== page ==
We first examine the immediate context in which “including” appears in this statute. Unlike in Berryhill, where “includes” was followed by two very detailed specific phrases, see 281 Ga. at 441, “including” in § 16–12–100.1(a)(3)(B) is followed by only one specified method of making stored computer information available: “by operating a computer bulletin board.” If that single and straightforward method were meant to be the only prohibited way of “allowing access to information stored on a computer,” then the general phrase preceding “including” would be surplusage; the statute could have defined “electronically furnishes” simply as “to make available by operating a computer bulletin board system.” See Hill, 292 Ga. at 383 (“[T]his Court avoids interpreting statutes in a manner that renders any portion of them surplusage or meaningless.”). This is the converse of the situation in Berryhill and similar cases, where reading the list of multiple specified phrases following “including” as merely illustrative of the preceding phrase would tend to render the specific phrases essentially superfluous. See Berryhill, 281 Ga. at 441–442.
But if “make available by allowing access to information stored on a computer” was meant to be read expansively, then why was it necessary to specifically enumerate “operating a computer bulletin board”? To answer this question, it helps to consider the status of computer-based communications when OCGA § 16–12–100.1 was enacted in 1993. See Ga. L.1993, p. 735, § 1. That may be only 22 years ago, but given the extraordinary pace of change in information technology, it can be hard to recall what life was like way back then.15
In 1993, the World Wide Web, on which today's familiar and massive computer-based communication hubs like Gmail, Facebook, and Reddit rely, was just beginning; it debuted in 1991. See Steve Jones, Encyclopedia of New Media 43 (2003). However, other methods of communicating electronically stored information through computers had been developed earlier and were being used over smaller networks. Instant messaging, for example, was invented in 1971 as a chat function on a government computer network. See id. at 237. And unix-to-unix copy, or UUCP, which was created in 1978, could be used to allow remote transfer of files or to send mail between machines connected with each other via phone lines. See Bernard Aboba, The Online User's Encyclopedia: Bulletin Boards and Beyond 90 (1993).
“Bulletin board” systems were another then-popular method of computer-based communication. They provided “the ability to send and receive local email, the uploading and downloading of files, and opportunities for online game playing with rudimentary graphics.” Jones, supra, at 45–46. One article written in 1986, during the rise of computer bulletin boards, described them this way:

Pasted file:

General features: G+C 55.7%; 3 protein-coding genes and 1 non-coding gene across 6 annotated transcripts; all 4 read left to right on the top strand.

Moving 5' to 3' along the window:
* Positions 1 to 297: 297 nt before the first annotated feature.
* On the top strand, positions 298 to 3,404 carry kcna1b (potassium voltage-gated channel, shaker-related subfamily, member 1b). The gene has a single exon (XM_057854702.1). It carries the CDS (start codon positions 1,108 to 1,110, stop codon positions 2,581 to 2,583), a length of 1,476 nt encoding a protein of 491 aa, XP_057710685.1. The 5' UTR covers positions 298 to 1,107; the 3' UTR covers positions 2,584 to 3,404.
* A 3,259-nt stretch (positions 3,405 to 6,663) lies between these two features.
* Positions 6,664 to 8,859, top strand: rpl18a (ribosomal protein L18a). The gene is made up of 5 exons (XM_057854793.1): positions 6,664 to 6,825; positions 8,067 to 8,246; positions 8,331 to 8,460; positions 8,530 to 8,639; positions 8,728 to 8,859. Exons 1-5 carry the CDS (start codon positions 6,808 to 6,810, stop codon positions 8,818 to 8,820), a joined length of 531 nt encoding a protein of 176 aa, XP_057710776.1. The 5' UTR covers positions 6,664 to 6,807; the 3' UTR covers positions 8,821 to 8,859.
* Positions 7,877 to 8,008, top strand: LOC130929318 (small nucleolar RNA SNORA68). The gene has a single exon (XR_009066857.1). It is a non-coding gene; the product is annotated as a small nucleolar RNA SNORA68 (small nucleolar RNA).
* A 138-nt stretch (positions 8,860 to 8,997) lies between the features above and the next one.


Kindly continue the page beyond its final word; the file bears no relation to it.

Technically, a combination of software and hardware resides on some host computer system, and users access it through terminals or microcomputers by dialing in over dedicated or general purpose telecommunication lines. The bulletin board “posts” announcements, messages and entire discussions written by, and intended for, the users of the system. Different from electronic mail or teleconferencing, which are designed for a finite list of users or notes, computer bulletin boards are broadcast systems. Each message placed on them is intended for a wide audience; systems often seek out and encourage new users to sign on.
Sheizaf Rafaeli, The Electronic Bulletin Board: A Computer–Driven Mass Medium, 2 Computers and the Social Sciences 123, 123 (1986). Computer bulletin boards also provided the option of anonymity, allowing or even requiring users to communicate under pseudonyms. See id. at 124. During the early 1990s, the “golden years” of computer bulletin boards, there were more than 60,000 bulletin board systems in the United States, each with its own focus and community of users. See Jones, supra, at 47.
Given the growing popularity, potentially wide audience, and anonymity offered by bulletin boards as of 1993, it made sense for the General Assembly to want to ensure that those systems would be understood as coming within the scope of OCGA § 16–12–100.1. But there is no indication that the legislature meant to target this one method of electronically furnishing obscene materials to minors to the exclusion of all others—allowing, for example, the electronic dissemination of such materials so long as it was done by instant messaging over a school's or employer's smaller network. Moreover, even if we read the statute to target only communication methods sharing key characteristics of computer bulletin boards, such as the ability to share information widely and anonymously, the web-based email of today—the sort of email that Wetzel used to send his naked pictures to S.B.J.—although looking different from bulletin-board-based email, would fit squarely within that category. Compare Frix v. State, 298 Ga.App. 538, 541–542 (680 S.E.2d 582) (2009) (deciding “that by listing specific examples, which are of the same class and kind,” the General Assembly intended to limit the definition to that class and concluding that because a cell phone was not similar to the listed examples, it was not encompassed by the statute).16